“The aim was to leave us in a much more solid financial position given the highly uncertain situation…of unknown duration,” explained CFO Claudio Chamorro.
UF is a unit of account used in Chile.
However, this flurry of issuances was cut short by the start of the pensions debate in July.
The turmoil that many experts warned that the withdrawals would bring to financial markets has not occurred. Although the Santiago’s IPSA index fell 4% in July on fears of massive share sales by AFPs, share prices rose again in August.
Helped by a special central bank asset buying program and a relaxation of investment rules, AFPs covered the withdrawals by selling bank bonds and deposits and with saver contributions, minimized the stress to markets. On September 24, the central bank suspended some measures it adopted to stem the impact of the new policy.
But with the start of the debate, the AFPs withdrew, almost completely, from new issuances as they focused on attending to clients. Many corporates have so far opted to delay until the waters calm down.
The few that went ahead adjusted issuances to match market conditions. Knowing that the AFPs were largely absent, shipping firm Grupo Empresas Navieras issued bonds worth UF1.5 mln (US$55.7 mln) on August 12th with an eight-year term. Mutual funds acquired around a third of the issue
“Although the 3.49% was more expensive, it was within our target range,” CFO Roberto Manubens told LatinFinance.
Similarly, rival shippers SAAM issued a UF1.2 mln (U$44.6 mln) bond.
With the bulk of the pension withdrawals now complete, debt markets are now returning to normal although issuers are prepared for more turbulence.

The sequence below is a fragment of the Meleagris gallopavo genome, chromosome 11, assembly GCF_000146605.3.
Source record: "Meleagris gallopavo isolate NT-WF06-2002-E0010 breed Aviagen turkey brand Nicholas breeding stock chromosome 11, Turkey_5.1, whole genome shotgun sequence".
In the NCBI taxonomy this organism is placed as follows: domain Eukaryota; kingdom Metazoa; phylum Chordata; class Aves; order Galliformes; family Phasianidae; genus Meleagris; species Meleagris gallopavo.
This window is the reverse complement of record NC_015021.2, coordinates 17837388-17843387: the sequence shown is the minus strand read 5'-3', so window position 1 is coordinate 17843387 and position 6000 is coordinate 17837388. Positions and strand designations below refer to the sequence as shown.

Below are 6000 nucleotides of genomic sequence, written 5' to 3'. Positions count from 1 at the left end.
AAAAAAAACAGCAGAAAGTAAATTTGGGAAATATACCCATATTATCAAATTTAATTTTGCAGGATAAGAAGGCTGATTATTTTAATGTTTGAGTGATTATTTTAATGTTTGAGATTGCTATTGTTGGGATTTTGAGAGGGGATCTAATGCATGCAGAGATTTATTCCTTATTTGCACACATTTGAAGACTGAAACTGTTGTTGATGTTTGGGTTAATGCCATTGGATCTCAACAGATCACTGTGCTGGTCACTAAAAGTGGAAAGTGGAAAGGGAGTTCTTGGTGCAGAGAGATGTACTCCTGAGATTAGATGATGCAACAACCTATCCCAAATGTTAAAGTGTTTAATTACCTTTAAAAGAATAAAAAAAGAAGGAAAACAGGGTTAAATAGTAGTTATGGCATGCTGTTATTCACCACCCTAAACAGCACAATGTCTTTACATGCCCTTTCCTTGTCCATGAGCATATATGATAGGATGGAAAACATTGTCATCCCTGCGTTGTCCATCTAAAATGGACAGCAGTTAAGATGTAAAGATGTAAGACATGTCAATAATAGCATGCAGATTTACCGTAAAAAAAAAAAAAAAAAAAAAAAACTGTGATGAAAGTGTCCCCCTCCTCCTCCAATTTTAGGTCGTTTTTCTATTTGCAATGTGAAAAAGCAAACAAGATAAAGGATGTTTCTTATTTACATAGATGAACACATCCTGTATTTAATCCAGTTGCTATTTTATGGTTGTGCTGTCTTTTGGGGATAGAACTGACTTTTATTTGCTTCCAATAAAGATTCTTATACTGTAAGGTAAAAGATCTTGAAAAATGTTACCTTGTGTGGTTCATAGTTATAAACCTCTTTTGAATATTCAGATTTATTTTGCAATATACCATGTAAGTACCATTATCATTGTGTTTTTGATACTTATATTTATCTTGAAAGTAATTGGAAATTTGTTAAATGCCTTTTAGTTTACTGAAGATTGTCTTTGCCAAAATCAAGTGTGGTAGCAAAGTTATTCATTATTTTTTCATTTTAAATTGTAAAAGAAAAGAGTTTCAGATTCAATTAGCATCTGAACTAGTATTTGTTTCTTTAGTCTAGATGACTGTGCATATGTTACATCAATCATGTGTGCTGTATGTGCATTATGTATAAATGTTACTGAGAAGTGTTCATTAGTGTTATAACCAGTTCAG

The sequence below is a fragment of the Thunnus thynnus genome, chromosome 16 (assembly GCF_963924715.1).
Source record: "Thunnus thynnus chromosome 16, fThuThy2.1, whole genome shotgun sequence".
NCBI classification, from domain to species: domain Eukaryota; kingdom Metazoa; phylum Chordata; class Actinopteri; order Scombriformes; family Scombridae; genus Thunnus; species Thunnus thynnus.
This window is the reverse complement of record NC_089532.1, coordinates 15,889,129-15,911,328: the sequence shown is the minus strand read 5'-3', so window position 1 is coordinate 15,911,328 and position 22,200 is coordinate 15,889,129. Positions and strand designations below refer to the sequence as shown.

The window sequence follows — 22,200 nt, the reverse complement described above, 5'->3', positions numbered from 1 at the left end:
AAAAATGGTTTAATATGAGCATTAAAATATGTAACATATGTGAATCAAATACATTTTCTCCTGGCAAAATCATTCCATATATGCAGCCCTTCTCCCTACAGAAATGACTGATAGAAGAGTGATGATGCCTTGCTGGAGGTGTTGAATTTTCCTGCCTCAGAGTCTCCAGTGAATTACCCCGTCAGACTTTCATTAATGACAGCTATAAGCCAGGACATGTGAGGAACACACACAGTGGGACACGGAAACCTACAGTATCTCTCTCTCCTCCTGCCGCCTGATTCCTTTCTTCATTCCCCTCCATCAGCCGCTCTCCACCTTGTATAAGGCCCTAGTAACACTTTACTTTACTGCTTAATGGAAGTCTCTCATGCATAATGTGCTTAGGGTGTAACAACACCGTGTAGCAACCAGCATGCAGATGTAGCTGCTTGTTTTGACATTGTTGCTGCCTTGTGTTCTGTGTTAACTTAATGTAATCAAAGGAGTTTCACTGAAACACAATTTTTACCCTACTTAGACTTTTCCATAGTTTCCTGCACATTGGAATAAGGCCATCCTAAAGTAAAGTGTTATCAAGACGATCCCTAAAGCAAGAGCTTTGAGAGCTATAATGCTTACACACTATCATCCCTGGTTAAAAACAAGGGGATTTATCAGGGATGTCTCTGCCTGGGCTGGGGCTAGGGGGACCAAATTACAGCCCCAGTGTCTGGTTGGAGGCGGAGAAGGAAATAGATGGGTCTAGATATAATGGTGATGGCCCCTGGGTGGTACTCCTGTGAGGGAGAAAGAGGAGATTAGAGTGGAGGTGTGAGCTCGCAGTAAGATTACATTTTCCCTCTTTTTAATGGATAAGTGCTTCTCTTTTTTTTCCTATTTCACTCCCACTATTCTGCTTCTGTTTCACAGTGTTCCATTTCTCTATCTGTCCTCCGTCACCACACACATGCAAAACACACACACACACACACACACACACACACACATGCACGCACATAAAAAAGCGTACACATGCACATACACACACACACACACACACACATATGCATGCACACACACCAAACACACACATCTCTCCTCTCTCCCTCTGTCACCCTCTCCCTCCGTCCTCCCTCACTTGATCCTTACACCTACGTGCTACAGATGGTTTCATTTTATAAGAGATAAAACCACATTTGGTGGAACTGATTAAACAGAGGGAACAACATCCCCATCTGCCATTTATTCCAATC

In October, Chileans vote in the delayed constitutional referendum, aimed at answering the call for change from the streets. Next year sees the first-ever gubernatorial elections, elections to the new constitutional convention, and the country’s least certain presidential election since the return to democracy. Debate on the contents of the new constitution are expected to take at least two years with another referendum at the end of that period. Many fear a return of last year’s street violence.
“The market is very risk sensitive and very dynamic so companies must be alert to take the best decisions at the right moment,” explained Parque Arauco’s Chamorro.
Meanwhile, the withdrawals have sharpened the debate over the country’s pensions system.
Following his defeat over the move, President Piñera has promised to advance his proposal to boost future pensions by increasing employer contributions, part of which would be used to top up the accounts of the lowest paid.
As job losses continue to pile up, some lawmakers are already pushing for further pensions withdrawals, although the proposal lacks widespread support a second time around.
Some radicals would like to go further and abolish the AFPs completely, possibly through nationalization. However, that prospect has dimmed in the wake of withdrawals which has highlighted to many Chileans the advantages of saving for the future. Polls suggest that almost 90% of Chileans now consider that the funds in their pension account belong to them, up from barely half a few weeks earlier. That could bode well for the continued role of Chile’s pensions funds in the country’s financial sector.